In our collection
We currently have two red pandas here at Edinburgh Zoo. The male is called Bruce and he was born in June 2015 and arrived here in March 2016 from Safaripark Beekse Bergen in the Netherlands. The female, Ginger was born in July 2015 and arrived in February 2017 from Dierenrijk also in the Netherlands.
Where to see them:
Bruce and Ginger can be found in their new enclosure behind Meerkat Plaza. The pair are side by side at the minute in separate enclosures but, once they have had a chance to fully settle in and get used to their surroundings, keepers will begin the introduction process, putting the two in together
This new enclosure was made possible thanks to support from Player's of People's Postcode Lottery.
Threats and Conservation
The main threat to the red panda is habitat loss for timber extraction and agriculture. Although they are protected in all the countries where they are found with the exception of Myanmar, they are still hunted illegally for their fur and in particular their long bushy tail which is highly prized as a good luck charm for Chinese newlyweds.
In China, this species occurs within many of the reserves that were established to protect the giant panda and an international breeding programme exists, with more than 230 participating zoos worldwide.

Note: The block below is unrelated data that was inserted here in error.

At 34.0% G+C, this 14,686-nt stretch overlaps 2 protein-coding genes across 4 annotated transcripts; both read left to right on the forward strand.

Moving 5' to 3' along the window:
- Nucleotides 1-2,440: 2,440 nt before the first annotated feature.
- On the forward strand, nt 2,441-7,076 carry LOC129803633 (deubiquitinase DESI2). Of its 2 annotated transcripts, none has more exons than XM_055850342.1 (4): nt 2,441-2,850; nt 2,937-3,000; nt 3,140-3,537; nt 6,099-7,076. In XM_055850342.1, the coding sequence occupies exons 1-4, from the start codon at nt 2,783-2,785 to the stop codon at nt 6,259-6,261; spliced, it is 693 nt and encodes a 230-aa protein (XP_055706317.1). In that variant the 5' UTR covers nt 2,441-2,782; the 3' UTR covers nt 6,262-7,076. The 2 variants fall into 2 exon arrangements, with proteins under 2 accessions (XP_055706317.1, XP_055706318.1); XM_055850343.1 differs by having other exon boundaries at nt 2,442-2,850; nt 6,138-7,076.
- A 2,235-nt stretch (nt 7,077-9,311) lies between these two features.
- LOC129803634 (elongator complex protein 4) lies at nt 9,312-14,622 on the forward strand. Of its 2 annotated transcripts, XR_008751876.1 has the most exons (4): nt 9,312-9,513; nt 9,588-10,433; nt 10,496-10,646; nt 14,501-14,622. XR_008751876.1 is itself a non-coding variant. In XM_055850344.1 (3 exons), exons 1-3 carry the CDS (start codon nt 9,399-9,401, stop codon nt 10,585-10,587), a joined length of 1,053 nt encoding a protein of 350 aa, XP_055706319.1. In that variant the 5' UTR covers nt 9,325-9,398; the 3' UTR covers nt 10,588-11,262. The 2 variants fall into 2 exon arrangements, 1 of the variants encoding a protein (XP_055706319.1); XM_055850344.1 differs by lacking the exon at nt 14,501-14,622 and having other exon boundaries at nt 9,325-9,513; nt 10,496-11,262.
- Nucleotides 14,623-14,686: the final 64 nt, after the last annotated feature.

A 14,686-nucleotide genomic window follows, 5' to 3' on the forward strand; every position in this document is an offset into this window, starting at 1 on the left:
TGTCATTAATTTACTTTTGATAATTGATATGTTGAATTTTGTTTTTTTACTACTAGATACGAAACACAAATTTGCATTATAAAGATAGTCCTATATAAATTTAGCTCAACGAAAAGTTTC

Red pandas (Ailurus fulgens) share similarities with both the bear and racoon family, and the classification of the red panda has caused much continued controversy since it was first described in 1825. Today it is placed in its own separate family.
Red pandas are native to the Himalayas in Nepal, Bhutan, India, Myanmar and southern China. The name "panda" comes from the Nepalese word "nigalya panya", literally meaning "bamboo eater".
The red panda has a rich reddish brown coat on its back and black on their legs; their coat provides effective camouflage within the trees where branches are often covered in a reddish-brown moss. Their rounded face is mainly white with reddish brown tear like marks running from the corner of each eye to their mouth. The long bushy tail is marked with 12 alternating red and fawn coloured rings. Their thick fur coat protects them from the cold and their short, bear-like feet have thick soles which provide good insulation against snow or ice.
Like the giant panda (Ailuropoda melanoleuca), red pandas have a modified wrist bone that acts as a sixth digit or false thumb which helps them grip branches and their favourite food, bamboo.
Red pandas are most active at dawn and dusk and are mainly solitary creatures. They have semi-retractable claws, which allow them to be excellent climbers and when not searching for food, they are usually found in the trees.
They are one of the few animals whose diet is composed almost entirely on bamboo and as a result of the poor nutritional value of bamboo they are only active for around 56 percent of the day. They will also eat other foods such as fruit, roots, small lizards and eggs.
Red pandas are very agile in the trees using their tail for balance although it is not prehensile. When walking on the ground they are rather ungainly and their tail is carried horizontally away from the body.
Males tend to occupy territories that overlap with those of several females, especially during mating season. Red pandas mate on the ground but the female gives birth, usually to two young, within a hollow tree. The young are born blind and helpless, opening their eyes after 18 days.